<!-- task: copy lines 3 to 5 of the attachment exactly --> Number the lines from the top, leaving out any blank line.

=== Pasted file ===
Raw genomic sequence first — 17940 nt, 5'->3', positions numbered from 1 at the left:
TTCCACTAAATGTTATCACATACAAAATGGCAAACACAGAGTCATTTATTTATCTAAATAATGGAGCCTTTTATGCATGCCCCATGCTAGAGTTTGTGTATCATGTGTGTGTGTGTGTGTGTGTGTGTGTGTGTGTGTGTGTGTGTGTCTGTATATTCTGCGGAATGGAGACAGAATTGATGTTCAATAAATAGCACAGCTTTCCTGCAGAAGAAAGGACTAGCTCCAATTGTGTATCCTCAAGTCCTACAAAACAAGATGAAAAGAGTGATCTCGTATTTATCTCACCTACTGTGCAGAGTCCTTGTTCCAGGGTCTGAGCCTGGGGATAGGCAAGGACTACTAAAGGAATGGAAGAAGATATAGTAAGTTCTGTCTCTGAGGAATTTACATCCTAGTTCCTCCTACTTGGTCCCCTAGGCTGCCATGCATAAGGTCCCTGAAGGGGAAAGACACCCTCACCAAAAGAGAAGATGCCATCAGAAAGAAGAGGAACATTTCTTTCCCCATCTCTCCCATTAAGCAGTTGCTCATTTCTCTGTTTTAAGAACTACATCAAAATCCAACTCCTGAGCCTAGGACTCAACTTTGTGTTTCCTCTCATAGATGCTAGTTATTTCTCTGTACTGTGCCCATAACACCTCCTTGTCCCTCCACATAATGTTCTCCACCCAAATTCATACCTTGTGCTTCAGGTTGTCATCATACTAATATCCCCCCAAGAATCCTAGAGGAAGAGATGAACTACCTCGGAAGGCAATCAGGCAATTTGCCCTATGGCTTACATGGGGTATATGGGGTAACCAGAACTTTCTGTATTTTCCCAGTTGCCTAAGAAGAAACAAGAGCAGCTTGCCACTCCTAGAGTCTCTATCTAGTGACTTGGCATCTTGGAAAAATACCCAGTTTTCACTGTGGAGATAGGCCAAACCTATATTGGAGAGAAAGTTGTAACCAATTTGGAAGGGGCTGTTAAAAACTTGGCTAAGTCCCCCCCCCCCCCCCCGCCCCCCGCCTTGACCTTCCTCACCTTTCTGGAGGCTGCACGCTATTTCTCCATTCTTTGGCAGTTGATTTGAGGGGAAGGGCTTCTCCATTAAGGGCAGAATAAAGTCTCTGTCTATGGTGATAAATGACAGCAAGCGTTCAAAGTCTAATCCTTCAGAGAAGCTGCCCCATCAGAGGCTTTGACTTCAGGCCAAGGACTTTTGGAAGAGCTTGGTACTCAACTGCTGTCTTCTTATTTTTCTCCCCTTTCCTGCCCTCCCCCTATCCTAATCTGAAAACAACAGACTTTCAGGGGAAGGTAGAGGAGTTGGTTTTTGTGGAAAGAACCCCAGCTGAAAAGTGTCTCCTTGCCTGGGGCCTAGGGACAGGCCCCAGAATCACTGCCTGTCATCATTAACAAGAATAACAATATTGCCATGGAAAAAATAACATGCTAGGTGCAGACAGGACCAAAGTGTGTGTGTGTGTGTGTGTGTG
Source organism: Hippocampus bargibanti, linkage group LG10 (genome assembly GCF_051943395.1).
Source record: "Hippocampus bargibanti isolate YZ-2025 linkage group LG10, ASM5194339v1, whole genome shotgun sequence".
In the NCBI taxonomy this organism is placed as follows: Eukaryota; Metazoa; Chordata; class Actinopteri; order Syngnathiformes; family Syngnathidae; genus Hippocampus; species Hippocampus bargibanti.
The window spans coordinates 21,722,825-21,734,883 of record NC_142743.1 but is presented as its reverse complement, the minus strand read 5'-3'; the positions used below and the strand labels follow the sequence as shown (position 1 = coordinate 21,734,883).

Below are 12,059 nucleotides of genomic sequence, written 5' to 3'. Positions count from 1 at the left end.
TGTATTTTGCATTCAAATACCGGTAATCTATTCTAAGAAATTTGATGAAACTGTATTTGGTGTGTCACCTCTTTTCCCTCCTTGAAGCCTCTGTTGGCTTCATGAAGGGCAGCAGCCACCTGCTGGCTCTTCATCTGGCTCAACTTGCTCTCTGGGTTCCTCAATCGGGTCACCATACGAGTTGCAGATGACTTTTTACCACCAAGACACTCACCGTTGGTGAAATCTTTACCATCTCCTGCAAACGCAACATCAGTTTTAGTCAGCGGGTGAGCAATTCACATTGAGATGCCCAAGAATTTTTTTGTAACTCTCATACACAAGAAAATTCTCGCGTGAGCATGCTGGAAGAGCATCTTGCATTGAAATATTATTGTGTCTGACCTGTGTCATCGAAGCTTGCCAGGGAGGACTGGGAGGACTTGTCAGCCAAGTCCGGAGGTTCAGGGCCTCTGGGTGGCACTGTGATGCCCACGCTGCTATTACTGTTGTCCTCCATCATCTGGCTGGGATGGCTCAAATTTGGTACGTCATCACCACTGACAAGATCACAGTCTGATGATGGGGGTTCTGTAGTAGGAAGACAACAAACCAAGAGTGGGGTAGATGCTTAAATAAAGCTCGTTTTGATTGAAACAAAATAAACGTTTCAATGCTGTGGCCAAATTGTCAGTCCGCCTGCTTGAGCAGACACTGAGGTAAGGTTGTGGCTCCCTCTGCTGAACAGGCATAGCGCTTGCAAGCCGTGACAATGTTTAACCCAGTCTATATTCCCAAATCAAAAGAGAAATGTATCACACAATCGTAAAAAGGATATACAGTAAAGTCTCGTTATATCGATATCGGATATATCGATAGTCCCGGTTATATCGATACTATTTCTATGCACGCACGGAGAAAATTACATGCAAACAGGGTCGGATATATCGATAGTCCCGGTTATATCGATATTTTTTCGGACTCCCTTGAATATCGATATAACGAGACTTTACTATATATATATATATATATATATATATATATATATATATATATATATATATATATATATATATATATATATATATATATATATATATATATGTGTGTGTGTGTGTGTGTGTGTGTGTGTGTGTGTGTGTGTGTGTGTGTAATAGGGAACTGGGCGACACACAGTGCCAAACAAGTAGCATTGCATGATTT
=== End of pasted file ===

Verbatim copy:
Source organism: Hippocampus bargibanti, linkage group LG10 (genome assembly GCF_051943395.1).
Source record: "Hippocampus bargibanti isolate YZ-2025 linkage group LG10, ASM5194339v1, whole genome shotgun sequence".
In the NCBI taxonomy this organism is placed as follows: Eukaryota; Metazoa; Chordata; class Actinopteri; order Syngnathiformes; family Syngnathidae; genus Hippocampus; species Hippocampus bargibanti.